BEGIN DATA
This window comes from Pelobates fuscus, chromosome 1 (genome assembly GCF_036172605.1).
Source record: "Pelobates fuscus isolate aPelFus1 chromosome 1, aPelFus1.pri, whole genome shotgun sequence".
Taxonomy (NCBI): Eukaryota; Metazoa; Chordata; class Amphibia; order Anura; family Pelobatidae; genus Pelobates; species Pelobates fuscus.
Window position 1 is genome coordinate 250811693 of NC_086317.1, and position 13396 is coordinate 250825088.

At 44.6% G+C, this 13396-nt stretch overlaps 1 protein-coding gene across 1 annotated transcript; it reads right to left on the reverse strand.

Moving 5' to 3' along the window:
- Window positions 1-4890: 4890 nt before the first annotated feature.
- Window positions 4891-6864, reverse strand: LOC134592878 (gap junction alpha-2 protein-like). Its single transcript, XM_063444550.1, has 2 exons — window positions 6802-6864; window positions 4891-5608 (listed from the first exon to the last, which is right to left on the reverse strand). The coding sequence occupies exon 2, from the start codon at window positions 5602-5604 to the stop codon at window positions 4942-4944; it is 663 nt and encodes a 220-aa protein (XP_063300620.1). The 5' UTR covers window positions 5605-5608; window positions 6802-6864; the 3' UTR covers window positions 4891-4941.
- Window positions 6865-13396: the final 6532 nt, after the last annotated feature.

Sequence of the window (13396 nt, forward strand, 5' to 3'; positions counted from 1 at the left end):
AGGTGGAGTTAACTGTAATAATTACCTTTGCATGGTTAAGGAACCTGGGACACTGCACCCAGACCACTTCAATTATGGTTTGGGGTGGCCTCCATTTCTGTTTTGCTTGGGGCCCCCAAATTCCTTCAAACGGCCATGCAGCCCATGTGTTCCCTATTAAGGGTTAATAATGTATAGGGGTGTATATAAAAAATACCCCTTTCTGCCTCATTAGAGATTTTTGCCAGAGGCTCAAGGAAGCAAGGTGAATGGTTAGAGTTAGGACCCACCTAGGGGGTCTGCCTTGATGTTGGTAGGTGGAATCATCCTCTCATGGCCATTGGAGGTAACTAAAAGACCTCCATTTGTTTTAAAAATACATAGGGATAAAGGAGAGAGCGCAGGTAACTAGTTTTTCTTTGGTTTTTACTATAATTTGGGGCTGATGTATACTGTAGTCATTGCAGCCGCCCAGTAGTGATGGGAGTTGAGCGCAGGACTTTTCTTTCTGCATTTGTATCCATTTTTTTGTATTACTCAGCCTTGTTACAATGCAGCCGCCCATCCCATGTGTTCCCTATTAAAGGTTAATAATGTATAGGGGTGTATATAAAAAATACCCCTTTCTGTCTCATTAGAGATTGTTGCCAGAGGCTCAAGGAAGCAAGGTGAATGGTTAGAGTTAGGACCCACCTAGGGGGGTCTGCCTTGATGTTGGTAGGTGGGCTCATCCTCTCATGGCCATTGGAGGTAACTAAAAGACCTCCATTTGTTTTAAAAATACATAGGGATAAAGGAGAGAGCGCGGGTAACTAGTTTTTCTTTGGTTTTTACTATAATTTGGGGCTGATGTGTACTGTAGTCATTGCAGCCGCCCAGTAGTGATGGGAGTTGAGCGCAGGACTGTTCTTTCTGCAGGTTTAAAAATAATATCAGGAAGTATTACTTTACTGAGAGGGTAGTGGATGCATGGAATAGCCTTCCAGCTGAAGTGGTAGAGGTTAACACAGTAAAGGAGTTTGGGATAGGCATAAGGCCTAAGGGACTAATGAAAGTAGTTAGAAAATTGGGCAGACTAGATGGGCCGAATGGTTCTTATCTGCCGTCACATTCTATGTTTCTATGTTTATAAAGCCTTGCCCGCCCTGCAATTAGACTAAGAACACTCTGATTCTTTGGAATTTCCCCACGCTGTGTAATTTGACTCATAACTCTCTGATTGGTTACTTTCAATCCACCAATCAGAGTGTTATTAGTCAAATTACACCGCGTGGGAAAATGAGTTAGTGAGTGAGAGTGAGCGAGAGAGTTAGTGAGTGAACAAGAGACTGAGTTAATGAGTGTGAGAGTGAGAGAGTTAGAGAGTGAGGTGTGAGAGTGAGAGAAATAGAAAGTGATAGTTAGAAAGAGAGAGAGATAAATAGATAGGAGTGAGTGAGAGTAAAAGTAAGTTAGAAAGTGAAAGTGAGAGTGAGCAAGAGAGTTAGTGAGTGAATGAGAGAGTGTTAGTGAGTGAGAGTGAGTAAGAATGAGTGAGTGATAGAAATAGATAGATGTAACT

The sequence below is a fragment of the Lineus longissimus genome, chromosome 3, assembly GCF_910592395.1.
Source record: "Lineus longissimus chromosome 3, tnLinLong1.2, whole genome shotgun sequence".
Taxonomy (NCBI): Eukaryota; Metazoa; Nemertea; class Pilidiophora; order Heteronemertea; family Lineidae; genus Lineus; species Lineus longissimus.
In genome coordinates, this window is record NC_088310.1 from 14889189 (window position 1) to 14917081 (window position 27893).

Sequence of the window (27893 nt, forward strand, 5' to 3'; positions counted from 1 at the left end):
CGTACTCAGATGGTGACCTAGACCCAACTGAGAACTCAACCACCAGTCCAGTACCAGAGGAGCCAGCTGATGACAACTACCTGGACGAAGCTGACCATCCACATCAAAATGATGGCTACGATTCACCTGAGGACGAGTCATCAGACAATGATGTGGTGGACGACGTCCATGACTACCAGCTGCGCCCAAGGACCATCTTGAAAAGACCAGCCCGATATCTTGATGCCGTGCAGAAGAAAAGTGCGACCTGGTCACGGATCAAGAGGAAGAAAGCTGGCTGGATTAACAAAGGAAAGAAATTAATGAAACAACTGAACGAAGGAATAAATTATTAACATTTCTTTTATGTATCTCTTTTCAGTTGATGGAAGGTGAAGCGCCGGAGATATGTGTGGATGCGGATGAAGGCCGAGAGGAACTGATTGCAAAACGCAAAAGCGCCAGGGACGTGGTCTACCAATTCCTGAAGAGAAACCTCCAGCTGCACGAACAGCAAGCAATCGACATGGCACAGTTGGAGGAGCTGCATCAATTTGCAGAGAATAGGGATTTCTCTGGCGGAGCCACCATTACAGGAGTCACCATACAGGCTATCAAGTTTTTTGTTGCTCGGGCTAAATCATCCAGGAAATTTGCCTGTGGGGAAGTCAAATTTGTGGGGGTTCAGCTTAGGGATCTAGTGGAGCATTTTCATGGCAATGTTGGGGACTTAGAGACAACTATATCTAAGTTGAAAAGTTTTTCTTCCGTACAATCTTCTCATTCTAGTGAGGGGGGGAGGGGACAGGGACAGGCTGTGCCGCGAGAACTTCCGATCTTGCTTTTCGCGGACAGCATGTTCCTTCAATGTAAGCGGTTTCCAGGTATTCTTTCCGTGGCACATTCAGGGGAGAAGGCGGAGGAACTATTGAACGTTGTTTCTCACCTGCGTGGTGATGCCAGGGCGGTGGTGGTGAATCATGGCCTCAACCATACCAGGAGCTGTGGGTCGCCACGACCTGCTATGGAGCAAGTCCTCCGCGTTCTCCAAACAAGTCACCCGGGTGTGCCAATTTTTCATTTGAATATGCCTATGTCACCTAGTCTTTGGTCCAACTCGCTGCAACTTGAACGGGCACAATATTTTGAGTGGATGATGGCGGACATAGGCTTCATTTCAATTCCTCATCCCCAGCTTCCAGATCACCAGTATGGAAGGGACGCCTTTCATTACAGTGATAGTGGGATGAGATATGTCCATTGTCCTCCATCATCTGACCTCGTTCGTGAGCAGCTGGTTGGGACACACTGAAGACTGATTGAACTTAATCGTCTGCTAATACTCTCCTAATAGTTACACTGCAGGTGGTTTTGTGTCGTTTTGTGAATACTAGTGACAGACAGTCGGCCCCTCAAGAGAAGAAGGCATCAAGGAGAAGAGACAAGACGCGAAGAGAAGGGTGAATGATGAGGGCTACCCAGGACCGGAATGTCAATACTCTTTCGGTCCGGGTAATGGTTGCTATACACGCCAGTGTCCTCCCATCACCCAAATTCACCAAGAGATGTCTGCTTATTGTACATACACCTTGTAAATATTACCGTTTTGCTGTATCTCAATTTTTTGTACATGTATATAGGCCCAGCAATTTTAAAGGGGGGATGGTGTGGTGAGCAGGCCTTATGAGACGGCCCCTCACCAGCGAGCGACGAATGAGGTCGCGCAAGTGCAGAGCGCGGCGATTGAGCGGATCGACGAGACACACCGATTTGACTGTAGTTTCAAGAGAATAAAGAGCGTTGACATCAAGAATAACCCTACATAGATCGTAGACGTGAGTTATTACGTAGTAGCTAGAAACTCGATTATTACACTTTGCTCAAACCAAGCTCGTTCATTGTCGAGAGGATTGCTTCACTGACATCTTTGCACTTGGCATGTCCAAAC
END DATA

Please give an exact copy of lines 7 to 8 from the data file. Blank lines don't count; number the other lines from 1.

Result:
- Window positions 1-4890: 4890 nt before the first annotated feature.
- Window positions 4891-6864, reverse strand: LOC134592878 (gap junction alpha-2 protein-like). Its single transcript, XM_063444550.1, has 2 exons — window positions 6802-6864; window positions 4891-5608 (listed from the first exon to the last, which is right to left on the reverse strand). The coding sequence occupies exon 2, from the start codon at window positions 5602-5604 to the stop codon at window positions 4942-4944; it is 663 nt and encodes a 220-aa protein (XP_063300620.1). The 5' UTR covers window positions 5605-5608; window positions 6802-6864; the 3' UTR covers window positions 4891-4941.